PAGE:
- Weigh your cannabis.
- Pre-grind your cannabis (if possible) for maximum surface area and sprinkle the kief in too if your grinder has a kief catcher.
- Put some parchment or aluminum foil on a baking sheet and set your oven to 220°F.
- Put your cannabis on the sheet and bake for at least 30 minutes, but no longer than 40, making sure to turn it over once or twice during that time.
- Take your cannabis out once done and let it cool to room temperature. You’ve now decarboxylated your cannabis!
- Sprinkle your decarbed cannabis into your carrier compound of choice. For butter or non-liquid fats, first warm them gently so they become liquid.
- Mix the decarbed cannabis into the carrier compound well and let the mixture sit for at least an hour or, ideally, overnight. Again, if you are using butter, make sure to refrigerate it, in which case you will need to remelt it for step 8.
- Once your decarbed cannabis has steeped in the oil or fat of choice for at least an hour (ideally longer), strain it out and store your now magically infused lipids! The infused lipid mixture can be baked or used to make your edibles of choice.
One of the biggest challenges when making infused products at home is getting a handle on your end dosage so that you don’t accidentally consume too much. While imperfect, some simple math can help you try to figure out exactly how many milligrams of THC or CBD could be in each of your edibles. As long as the material was tested beforehand, which is required in all dispensary-bought cannabis, you can use the following formula, simplified for ease of use.
If you start with 3.5 grams of dried cannabis that’s testing at 20% THC, you have around 700 milligrams of THC to work with in your batch of edibles (3.5 grams x .2 = 700mg of total THC). From there, let’s say you decarb it into 120 grams of butter, which is about what a standard stick weighs, and what many common cookie recipes call for. If you mix your ingredients correctly and your batch of cookies yields 24, the math is easy: 700mg / 24 cookies = 29mg per cookie, which is a pretty strong cookie! In this example, you might want to dilute the infused butter into a larger batch by melting it together with uninfused butter. Adding two more sticks of uninfused butter to the one infused stick to make three batches of 24 cookies would then make each cookie about 10mg each, which is the standard dosage for edibles in most recreationally legal states.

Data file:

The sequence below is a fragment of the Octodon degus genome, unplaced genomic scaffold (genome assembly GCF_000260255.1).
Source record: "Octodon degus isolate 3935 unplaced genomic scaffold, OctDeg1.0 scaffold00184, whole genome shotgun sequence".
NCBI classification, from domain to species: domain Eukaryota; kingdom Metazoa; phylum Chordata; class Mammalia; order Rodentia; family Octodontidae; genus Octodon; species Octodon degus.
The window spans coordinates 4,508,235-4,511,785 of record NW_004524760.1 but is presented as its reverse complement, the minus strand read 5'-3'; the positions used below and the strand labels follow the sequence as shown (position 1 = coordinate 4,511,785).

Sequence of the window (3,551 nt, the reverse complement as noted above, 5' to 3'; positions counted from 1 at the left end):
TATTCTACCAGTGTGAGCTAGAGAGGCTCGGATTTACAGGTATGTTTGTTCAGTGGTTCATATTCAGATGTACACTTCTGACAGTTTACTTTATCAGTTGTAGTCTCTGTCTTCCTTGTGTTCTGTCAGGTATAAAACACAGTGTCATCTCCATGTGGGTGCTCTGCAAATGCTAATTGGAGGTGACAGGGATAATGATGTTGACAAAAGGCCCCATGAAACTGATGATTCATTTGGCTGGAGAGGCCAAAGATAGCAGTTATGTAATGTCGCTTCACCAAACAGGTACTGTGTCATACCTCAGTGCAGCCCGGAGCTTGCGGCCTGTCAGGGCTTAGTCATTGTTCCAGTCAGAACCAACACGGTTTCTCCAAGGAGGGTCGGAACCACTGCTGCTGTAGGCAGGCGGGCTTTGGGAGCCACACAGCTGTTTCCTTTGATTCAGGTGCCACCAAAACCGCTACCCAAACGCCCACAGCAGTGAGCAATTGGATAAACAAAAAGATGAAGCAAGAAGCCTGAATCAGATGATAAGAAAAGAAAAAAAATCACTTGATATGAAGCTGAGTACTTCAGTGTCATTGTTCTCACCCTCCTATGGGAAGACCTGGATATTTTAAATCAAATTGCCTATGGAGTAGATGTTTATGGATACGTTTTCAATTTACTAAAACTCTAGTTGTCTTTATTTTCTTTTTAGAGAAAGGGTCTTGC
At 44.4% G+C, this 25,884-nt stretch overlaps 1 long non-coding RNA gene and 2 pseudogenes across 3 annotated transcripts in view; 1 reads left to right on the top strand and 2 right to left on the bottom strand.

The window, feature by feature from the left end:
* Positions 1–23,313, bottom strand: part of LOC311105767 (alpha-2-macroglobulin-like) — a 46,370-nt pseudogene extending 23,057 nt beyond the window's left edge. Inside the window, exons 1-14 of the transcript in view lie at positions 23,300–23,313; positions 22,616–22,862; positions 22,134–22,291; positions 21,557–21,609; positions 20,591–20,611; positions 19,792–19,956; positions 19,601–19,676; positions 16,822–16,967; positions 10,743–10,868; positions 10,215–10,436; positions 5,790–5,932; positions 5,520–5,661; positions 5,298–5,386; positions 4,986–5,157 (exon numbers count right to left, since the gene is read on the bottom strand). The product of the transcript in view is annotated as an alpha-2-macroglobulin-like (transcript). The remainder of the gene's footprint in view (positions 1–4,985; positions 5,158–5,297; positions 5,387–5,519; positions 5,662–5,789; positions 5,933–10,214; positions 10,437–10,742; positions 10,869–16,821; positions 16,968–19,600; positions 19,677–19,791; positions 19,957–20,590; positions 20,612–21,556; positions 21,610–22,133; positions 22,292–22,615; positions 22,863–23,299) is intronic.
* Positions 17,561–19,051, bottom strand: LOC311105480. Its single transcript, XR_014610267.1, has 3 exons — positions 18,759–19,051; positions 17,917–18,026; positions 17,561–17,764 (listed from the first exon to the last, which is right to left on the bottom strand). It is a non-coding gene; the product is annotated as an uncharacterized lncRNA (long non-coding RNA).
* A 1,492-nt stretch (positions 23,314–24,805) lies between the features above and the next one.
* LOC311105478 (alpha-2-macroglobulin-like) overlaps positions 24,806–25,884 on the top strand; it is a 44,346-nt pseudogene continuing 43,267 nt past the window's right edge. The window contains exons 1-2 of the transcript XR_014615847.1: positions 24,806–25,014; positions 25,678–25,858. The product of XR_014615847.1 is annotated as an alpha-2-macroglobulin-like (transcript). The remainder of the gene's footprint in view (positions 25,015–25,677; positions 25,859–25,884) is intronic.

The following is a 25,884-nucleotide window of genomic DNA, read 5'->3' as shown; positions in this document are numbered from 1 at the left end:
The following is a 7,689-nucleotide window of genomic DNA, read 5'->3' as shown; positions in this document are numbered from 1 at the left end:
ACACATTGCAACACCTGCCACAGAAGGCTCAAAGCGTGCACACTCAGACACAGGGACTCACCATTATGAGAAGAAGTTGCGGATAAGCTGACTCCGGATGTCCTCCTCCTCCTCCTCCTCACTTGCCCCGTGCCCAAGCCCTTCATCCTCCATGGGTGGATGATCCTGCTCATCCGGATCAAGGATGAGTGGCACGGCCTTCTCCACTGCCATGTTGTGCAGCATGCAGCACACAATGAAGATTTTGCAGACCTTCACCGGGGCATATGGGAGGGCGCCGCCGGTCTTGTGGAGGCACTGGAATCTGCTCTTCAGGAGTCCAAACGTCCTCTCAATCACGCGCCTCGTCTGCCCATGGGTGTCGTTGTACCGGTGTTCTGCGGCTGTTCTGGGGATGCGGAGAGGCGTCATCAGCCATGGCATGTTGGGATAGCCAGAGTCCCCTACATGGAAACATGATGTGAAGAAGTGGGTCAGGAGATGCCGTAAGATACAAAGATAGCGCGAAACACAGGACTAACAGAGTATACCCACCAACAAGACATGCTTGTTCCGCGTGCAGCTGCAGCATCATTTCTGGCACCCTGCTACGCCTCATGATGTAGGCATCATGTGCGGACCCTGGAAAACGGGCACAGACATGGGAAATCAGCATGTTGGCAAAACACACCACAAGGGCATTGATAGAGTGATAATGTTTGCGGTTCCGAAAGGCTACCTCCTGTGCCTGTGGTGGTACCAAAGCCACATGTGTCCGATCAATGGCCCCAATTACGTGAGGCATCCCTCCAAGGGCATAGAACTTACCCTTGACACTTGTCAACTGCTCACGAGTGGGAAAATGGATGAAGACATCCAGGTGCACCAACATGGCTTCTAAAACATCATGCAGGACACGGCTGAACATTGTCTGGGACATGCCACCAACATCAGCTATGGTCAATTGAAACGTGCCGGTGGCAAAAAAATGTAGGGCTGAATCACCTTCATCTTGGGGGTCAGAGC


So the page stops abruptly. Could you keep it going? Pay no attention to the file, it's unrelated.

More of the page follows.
In order to properly dose your edibles, it’s best to work this equation backwards starting from your desired dosage and how many individual edibles you intend to make. This process works great for homemade edibles, and can even be scaled all the way to commercial applications. Most businesses use finely tuned scales and concentrates to make their edibles in order to meet rigorous testing standards, but the basic order of operations is very similar, just in larger volumes. If you’re looking to get into decarbing cannabis commercially, our team of experts at Agrify can help you get the right equipment, training, and software for the job. Even if you’re just curious, drop us a line and we’ll help you find the best solutions for your project.
Libal, A. (2018, April 27). What Temperatures Do Lighters Burn At? Sciencing. Retrieved September 8, 2022, from https://sciencing.com/temperatures-do-lighters-burn-8475271.html
Liebert, M. A. (2016, December 1). Decarboxylation Study of Acidic Cannabinoids: A Novel Approach Using Ultra-High-Performance Supercritical Fluid Chromatography/Photodiode Array-Mass Spectrometry. NCBI. Retrieved September 8, 2022, from https://www.ncbi.nlm.nih.gov/pmc/articles/PMC5549281/